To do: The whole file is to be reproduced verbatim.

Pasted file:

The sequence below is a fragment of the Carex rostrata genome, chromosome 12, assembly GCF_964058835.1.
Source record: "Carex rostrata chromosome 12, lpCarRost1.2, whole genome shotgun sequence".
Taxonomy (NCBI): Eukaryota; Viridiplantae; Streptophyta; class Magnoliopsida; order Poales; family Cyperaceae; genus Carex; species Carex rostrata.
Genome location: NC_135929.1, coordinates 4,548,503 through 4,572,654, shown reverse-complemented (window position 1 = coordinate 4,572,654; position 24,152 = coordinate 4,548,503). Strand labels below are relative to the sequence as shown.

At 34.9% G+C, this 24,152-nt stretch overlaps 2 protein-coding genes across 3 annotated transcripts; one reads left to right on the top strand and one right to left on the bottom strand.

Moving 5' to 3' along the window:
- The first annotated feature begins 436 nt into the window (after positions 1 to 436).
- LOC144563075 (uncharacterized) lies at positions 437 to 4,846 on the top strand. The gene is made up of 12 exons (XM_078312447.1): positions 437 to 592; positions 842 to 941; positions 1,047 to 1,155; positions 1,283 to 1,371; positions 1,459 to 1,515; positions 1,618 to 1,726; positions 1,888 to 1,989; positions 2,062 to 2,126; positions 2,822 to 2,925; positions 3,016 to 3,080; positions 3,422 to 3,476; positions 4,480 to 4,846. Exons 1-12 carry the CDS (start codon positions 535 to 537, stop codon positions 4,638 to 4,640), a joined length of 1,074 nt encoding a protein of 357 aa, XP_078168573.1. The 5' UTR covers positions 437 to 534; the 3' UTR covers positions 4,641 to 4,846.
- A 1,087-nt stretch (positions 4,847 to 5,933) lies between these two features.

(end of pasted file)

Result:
The sequence below is a fragment of the Carex rostrata genome, chromosome 12, assembly GCF_964058835.1.
Source record: "Carex rostrata chromosome 12, lpCarRost1.2, whole genome shotgun sequence".
Taxonomy (NCBI): Eukaryota; Viridiplantae; Streptophyta; class Magnoliopsida; order Poales; family Cyperaceae; genus Carex; species Carex rostrata.
Genome location: NC_135929.1, coordinates 4,548,503 through 4,572,654, shown reverse-complemented (window position 1 = coordinate 4,572,654; position 24,152 = coordinate 4,548,503). Strand labels below are relative to the sequence as shown.

At 34.9% G+C, this 24,152-nt stretch overlaps 2 protein-coding genes across 3 annotated transcripts; one reads left to right on the top strand and one right to left on the bottom strand.

Moving 5' to 3' along the window:
- The first annotated feature begins 436 nt into the window (after positions 1 to 436).
- LOC144563075 (uncharacterized) lies at positions 437 to 4,846 on the top strand. The gene is made up of 12 exons (XM_078312447.1): positions 437 to 592; positions 842 to 941; positions 1,047 to 1,155; positions 1,283 to 1,371; positions 1,459 to 1,515; positions 1,618 to 1,726; positions 1,888 to 1,989; positions 2,062 to 2,126; positions 2,822 to 2,925; positions 3,016 to 3,080; positions 3,422 to 3,476; positions 4,480 to 4,846. Exons 1-12 carry the CDS (start codon positions 535 to 537, stop codon positions 4,638 to 4,640), a joined length of 1,074 nt encoding a protein of 357 aa, XP_078168573.1. The 5' UTR covers positions 437 to 534; the 3' UTR covers positions 4,641 to 4,846.
- A 1,087-nt stretch (positions 4,847 to 5,933) lies between these two features.